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Keep in mind...

Here's something I never thought of before. We're all aware of the possibility of kids being called by their first name and last initial (Isabella M., for example) when there are more than one in a class, or anywhere else for that matter. However, there is another possibility I didn't think of before - they could turn into "the ugly Isabella," or "the weird Isabella," etc. Granted, they could be known as "the pretty Isabella," or "the Isabella that saved fish from being eaten by the science teacher's octopus that climbed out of its tank," but I'm just letting everyone know that it could happen. Just one more reason to advocate rare names. This happens most often in school, where there are a bunch of kids from the same generation packed together, but I did mention that it happens other places as well. In school I was Cristina S., while as an adult people have to find other ways to refer to me, given that I am competing with other Christina's and Krystyna's from my generation. This might not bug most people, and I don't mind too much myself, but I don't want it for my child. I'd like them to have a rare name, not having to compete with kids with names in the top 10, 100, or even 1000.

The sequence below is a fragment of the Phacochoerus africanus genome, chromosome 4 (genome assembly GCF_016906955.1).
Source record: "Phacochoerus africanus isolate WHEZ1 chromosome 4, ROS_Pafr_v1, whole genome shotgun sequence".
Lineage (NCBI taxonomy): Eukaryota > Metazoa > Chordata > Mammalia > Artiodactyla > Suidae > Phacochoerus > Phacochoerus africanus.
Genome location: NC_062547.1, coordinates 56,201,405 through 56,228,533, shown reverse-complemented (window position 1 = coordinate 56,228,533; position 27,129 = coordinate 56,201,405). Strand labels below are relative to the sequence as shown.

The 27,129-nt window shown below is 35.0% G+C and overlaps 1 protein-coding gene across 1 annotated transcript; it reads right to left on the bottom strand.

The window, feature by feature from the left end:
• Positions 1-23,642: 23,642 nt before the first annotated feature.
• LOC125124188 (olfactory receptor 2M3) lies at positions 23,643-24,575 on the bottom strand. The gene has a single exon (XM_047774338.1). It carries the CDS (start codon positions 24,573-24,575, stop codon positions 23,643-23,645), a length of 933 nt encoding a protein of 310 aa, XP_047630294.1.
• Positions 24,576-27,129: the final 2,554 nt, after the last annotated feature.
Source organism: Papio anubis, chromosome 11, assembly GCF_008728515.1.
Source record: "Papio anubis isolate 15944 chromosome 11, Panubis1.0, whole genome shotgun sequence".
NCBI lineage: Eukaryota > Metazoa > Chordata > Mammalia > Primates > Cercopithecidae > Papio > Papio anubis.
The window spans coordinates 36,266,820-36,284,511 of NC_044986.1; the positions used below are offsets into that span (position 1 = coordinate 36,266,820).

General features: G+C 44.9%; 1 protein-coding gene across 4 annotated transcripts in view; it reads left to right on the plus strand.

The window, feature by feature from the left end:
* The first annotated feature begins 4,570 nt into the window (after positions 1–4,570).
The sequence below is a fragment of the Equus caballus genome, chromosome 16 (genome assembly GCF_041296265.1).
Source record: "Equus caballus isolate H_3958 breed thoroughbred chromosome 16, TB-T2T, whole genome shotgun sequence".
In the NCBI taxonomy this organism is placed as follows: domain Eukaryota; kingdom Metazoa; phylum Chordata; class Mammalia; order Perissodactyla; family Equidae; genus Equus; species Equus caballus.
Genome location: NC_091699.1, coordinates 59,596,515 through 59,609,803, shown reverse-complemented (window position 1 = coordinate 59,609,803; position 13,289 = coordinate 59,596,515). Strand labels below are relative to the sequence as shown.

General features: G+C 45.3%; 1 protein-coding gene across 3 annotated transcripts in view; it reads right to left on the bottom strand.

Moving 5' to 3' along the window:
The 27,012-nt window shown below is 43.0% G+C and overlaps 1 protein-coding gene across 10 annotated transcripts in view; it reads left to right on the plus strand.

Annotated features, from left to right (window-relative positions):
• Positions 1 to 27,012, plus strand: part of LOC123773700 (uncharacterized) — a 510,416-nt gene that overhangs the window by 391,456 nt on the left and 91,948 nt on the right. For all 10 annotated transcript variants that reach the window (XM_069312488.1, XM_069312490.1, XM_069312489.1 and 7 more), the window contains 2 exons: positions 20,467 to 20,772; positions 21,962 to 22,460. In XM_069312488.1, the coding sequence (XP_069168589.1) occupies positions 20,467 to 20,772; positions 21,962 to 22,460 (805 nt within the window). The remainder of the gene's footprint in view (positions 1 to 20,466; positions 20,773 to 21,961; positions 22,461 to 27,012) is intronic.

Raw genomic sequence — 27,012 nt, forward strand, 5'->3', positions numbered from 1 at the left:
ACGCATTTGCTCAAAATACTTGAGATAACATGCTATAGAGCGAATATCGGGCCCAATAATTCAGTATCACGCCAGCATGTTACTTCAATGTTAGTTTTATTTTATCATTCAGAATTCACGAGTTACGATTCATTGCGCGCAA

Also, just found this book - The Everything Baby Names Book (2nd edition) by June Rifkin, 2006. I really enjoyed it and recommend it.

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Allifair

Alifair Hatfield
The baby name Allifair, alternatively spelled Alifair, Alafair, or Alafare, has a very interesting history. This girl's name suddenly popped into existence in the U.S. around the mid 1800's, with no mention why or how.

Some history buffs may be familiar with the Hatfield-McCoy "New Year's Day" Massacre, in which a long-time hatred between families (including Union vs Confederacy differences) finally escalated into an all-out violent battle. Alifair was the name of Randolph McCoy's daughter, born in 1858, who suffered from Polio as a child but remained productive. During an attack on the McCoy home, Alifair was shot and killed. There was later a legal trial for her murder. Ironically, there was an Alifair Hatfield born in 1873 in Kentucky.

So how did she get her name? There are records of others in 1809, 1815, 1819, 1831, 1870, 1883, 1920 and 1923. 1767 or 1787 seems to be the earliest it was recorded. It could come from Alfher/Alvar/Aelfhere…